The second weekend in September saw seven more T-H Marine Bass Fishing League (BFL) divisions conclude their seasons with two-day Super Tournament events. From the Tennessee River to the St. Lawrence River and a few places in between, here’s a quick look at how the seven events were won.
Jim Leary of Guntersville, Ala., sacked up 37 pounds, 12 ounces en route to his first FLW victory and a check worth more than $5,800.
To win the event, which was presented by Cortland Line, Leary fished grass mats between South Sauty and Goose Pond. Scraping together a modest limit of 16-9 on day one to put him in fifth, Leary figured he could climb the ranks on day two.
“The TVA was only pulling 12,000 (cubic feet per second) on day two, so I went to my spots where I knew the fish didn’t need the current to turn on,” Leary says.
Sure enough, he switched gears to flip deeper, submerged grass on day two and caught one pushing 7 pounds and another 5-pounder in the same patch. He’d weigh the biggest limit of the event on day two (21-3) and easily take the W by over 4 pounds.
The local guide kept his bait choice simple. A Castaic BD Frog helped him cover water quickly around matted vegetation, and when he needed to flip, he reached for a NetBait Paca Craw rigged on a 1 1/4-ounce tungsten weight.
Billy Schroeder notched the sixth victory of his career – all from the LBL Division – over the weekend, but this was his first in a Super Tournament. The Paducah, Ky., boater weighed just seven bass over two days for a total weight of 22-12. Not only did this victory help Schroeder add some hardware to the shelf, but it beefed up his bank account with over $6,000 in winnings.
Utilizing his years of knowledge on the famed fishery, Schroeder ran brush piles almost exclusively throughout the event. A 9/16-ounce green pumpkin jig with a Zoom Salty Pro Chunk was all Schroeder needed to get the job done.
“It’s old-school fishing,” says Schroeder. “It’s the way I like to fish, and it’s the way I’ve been fishing all my life. Once I got in the meat of the brush pile, I kept my jig in them as long as I could, and if I didn’t get bit, I went on to the next one.”
In what could be a good precursor of things to come in this week’s Costa FLW Series event on the St. Lawrence River, Zackery Seal of Findley Lake, N.Y., hauled in 44-4 worth of smallmouths in the Northeast Division finale, which was presented by Gajo Baits, to claim his first victory and a check for $6,000.
“It was just standard stuff – I was fishing from 20 to 40 feet around rocks, and I found an area that had some big ones,” says Seal. “I only lost one fish both days, so that was good. Those smallmouths get your heart pumping when they show themselves and then turn and go right back down.”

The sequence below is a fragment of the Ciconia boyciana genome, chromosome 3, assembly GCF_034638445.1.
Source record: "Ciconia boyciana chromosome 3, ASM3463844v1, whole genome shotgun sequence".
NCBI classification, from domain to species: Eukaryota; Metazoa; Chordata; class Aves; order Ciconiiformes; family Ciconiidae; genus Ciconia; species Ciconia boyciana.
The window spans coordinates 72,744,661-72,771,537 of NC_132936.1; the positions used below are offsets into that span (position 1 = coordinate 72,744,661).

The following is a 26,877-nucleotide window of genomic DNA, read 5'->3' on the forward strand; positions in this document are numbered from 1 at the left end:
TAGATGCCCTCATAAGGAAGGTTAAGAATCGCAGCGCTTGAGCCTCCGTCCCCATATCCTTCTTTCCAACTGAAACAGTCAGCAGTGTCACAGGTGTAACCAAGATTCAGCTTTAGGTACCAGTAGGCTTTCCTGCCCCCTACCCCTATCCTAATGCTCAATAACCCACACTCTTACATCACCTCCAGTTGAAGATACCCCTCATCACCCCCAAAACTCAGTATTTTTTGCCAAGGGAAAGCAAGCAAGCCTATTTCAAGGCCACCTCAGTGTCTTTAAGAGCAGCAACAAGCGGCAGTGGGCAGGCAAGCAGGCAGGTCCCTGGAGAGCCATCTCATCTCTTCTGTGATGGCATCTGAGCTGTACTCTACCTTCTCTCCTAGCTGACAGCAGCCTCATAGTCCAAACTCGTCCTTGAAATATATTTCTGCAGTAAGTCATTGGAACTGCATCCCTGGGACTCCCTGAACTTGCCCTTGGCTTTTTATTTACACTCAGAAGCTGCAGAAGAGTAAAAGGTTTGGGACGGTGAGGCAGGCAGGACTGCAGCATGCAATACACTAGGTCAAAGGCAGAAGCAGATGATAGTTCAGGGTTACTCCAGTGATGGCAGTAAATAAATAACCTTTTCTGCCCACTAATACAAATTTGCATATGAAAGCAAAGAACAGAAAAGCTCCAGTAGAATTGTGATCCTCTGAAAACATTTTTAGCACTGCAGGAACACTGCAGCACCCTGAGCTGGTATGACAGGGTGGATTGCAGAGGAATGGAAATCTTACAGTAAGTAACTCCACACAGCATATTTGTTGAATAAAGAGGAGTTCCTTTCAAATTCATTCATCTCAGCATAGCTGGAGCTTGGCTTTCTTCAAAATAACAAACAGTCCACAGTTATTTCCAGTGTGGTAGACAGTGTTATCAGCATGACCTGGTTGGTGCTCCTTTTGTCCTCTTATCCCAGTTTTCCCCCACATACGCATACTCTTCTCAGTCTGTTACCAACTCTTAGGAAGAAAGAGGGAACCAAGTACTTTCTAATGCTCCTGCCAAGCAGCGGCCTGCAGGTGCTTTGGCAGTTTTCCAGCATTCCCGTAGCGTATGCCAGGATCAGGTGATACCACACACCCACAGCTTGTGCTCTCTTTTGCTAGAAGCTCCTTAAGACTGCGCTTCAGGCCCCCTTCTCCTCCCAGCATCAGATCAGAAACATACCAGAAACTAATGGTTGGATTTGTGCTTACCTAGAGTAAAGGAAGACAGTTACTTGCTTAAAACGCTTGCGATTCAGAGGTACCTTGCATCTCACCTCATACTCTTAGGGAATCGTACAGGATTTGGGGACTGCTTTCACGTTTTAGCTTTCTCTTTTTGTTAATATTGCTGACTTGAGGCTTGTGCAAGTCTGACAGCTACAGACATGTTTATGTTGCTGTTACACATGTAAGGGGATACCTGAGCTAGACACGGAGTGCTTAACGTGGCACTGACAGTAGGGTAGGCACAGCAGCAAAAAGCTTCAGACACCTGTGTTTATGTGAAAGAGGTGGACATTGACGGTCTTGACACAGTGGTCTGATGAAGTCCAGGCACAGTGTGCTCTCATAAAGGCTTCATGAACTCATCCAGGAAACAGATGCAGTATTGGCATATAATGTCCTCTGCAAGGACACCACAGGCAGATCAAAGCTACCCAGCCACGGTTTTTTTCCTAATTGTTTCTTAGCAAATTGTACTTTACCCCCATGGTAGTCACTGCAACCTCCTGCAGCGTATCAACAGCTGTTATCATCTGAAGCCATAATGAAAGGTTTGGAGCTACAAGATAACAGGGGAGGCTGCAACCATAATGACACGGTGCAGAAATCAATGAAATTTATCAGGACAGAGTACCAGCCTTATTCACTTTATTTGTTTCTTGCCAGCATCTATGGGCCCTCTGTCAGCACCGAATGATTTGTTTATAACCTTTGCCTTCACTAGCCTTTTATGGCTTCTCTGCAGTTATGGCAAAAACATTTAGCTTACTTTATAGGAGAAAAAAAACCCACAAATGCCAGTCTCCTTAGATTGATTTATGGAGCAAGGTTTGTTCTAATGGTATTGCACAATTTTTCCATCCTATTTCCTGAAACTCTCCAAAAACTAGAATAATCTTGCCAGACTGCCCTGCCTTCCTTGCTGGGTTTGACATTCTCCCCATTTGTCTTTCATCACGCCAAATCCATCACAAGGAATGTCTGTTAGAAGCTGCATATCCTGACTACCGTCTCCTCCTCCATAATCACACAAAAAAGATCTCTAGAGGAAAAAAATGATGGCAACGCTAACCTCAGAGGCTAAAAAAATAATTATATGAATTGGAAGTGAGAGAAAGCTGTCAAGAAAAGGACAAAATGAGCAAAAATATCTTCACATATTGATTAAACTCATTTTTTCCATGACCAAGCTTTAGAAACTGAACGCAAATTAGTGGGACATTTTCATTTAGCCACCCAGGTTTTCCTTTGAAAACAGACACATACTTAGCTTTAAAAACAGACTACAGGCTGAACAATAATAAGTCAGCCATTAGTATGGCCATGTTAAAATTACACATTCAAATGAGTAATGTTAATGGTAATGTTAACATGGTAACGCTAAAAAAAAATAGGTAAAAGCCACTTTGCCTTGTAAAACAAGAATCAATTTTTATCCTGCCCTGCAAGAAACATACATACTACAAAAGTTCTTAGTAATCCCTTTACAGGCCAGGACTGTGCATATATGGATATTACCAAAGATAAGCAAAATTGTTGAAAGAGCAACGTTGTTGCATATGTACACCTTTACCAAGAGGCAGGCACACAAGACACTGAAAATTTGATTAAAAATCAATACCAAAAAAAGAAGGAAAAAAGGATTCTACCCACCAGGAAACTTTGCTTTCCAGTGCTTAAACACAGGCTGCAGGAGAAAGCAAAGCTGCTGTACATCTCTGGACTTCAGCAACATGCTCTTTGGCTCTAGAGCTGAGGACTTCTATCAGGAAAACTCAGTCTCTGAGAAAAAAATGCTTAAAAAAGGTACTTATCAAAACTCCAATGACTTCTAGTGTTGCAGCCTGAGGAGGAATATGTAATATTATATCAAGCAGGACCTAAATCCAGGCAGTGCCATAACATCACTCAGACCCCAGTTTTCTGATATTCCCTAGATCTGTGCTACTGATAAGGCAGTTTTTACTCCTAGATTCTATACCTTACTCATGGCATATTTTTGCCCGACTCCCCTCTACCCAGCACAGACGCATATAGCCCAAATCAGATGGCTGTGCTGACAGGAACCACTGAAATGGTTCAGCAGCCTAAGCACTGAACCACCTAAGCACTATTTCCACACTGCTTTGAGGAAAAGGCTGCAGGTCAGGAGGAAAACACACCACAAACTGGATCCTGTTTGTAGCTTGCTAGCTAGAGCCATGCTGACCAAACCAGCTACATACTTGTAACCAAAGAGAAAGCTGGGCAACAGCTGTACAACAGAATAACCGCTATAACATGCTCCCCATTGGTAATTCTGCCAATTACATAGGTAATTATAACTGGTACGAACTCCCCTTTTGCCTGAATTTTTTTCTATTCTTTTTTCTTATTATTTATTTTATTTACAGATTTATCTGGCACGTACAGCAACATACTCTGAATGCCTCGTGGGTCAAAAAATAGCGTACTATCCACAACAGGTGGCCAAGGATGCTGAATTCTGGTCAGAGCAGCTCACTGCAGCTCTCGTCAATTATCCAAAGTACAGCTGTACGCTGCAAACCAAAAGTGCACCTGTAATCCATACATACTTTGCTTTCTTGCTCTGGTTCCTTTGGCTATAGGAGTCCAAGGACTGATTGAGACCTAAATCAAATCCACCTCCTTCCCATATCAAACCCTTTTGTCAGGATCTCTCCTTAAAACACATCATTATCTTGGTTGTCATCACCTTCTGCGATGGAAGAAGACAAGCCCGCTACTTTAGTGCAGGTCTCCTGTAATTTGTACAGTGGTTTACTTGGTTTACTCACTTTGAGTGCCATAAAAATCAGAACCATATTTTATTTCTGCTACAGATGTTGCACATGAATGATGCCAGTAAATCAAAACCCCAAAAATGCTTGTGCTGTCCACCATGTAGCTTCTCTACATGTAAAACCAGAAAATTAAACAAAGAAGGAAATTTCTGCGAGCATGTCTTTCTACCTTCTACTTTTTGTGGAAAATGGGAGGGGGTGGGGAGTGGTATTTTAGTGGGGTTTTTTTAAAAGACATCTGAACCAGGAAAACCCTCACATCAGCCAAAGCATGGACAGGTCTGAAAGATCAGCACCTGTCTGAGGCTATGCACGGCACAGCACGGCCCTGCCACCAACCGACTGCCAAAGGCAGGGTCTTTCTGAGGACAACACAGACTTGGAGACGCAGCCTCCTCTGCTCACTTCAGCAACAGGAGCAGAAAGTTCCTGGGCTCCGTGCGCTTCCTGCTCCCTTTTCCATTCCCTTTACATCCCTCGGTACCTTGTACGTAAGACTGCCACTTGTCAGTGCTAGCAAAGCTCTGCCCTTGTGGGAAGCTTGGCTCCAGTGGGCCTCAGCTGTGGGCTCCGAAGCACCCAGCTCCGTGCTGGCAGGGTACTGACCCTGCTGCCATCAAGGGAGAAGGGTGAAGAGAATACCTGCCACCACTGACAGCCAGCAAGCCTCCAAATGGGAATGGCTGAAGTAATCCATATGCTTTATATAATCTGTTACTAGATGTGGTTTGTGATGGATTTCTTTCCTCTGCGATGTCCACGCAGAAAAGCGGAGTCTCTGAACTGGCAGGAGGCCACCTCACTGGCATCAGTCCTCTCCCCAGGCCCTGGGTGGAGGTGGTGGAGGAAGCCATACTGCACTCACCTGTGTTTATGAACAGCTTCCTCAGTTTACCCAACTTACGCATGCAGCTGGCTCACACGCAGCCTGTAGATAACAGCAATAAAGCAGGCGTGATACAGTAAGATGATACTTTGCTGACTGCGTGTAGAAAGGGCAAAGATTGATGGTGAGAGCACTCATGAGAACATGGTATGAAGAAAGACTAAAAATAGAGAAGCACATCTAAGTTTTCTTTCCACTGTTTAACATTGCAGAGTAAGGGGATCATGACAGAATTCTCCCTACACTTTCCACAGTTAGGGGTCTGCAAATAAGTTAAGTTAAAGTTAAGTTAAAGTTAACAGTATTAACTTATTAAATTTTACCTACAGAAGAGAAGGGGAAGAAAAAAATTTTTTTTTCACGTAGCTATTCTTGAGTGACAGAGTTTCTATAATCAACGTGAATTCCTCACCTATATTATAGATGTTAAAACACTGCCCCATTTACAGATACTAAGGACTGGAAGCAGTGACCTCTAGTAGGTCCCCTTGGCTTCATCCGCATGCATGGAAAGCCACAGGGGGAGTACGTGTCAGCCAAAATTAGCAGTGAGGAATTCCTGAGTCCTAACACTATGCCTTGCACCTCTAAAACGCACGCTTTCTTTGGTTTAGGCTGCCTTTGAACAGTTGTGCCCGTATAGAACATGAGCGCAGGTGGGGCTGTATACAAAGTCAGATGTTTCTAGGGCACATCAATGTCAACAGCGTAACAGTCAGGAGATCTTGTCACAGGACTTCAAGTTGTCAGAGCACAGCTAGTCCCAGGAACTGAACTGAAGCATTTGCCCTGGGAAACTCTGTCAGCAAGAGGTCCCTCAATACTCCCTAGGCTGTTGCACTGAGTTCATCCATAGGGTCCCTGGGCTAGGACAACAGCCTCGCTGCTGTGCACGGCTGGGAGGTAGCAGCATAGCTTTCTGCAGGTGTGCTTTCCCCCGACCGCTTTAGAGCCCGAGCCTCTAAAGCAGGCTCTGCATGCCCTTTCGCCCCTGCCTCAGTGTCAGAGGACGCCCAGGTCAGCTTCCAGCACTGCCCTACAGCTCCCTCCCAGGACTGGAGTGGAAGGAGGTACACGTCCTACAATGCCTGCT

Seal stayed in the St. Lawrence, which paid off considering the wind blew on day one. A drop-shot did all of the damage, which Seal paired with a green pumpkin Yamamoto Shad Shape Worm with either a 3/8- or 1/2-ounce weight.
Another veteran angler adding BFL trophies to the mantle is Roger Fitzpatrick of Eldon, Mo. This was Fitzpatrick’s seventh title in the Ozark Division – presented by Bassing Bob – and he did it with a total weight of 36-3, which also gave him a check worth nearly $7,000.
Calling Lake of the Ozarks home, Fitzpatrick was dialed in on a one-two punch of fishing docks early and then transitioning out to the ledges.
“The deeper ledge fish were the key,” Fitzpatrick says. “They were bigger, but they didn’t bite in the morning – it had to be later in the day. It also takes heavy boat traffic for me to catch them, so I had to be patient and not go to the ledge fish too soon. Those morning docks ended up giving me some very key fish.”
Jayme Rampey of Liberty, S.C., scored the fourth Super Tournament win of his career with a total of 31-6 on Hartwell and cashed a cool $5,600 for his efforts. The win also brings his career total to 10 victories, and ties him No. 6 all-time for most BFL Boater victories.
Opting to stay tight-lipped due to the Regional on Hartwell in just a few weeks, Rampey admitted he caught most of his fish on a topwater.
“This time of the year, the fish are doing a certain thing, and I know where the bigger ones set up for that topwater deal,” Rampey explains. “Everyone does it, but I know that the bigger ones get into certain places. The biggest factor for me in this one was my Lowrance graphs. I was able to pick out those very specific places that I wanted to fish.”
With two wins in the Piedmont Division already this season, Bryan Elrod of Mechanicsville, Va., went ahead and grabbed the Super Tournament W for the Shenandoah Division with a two-day total of 29-7. He earned $3,500 for his victory and brought his season winnings to nearly $13,000.
“I started each morning making the 45-minute run down to Chickahominy Creek, then I’d work my way back up with the low tide,” says Elrod, who earned his fifth career BFL victory – third this season. “I was flipping a green pumpkin Zoom Brush Hog and throwing a 4- to 6-foot diving crankbait around wood. I probably caught around seven or eight keepers each day.”
John Murray of Spring City, Tenn., took the honors in the Volunteer Division Super Tournament with 28-11 over two days and added another $7,300 to his career earnings – which push over $1 million.
“Saturday was awesome; I think I caught around 15 to 20 keepers,” Murray says. “Both my co-angler and I had great days – he ended up winning as well. Sunday was tough, though. I only boated five keepers, and my co-angler only boated two. Luckily, it was enough for us to both get the wins.”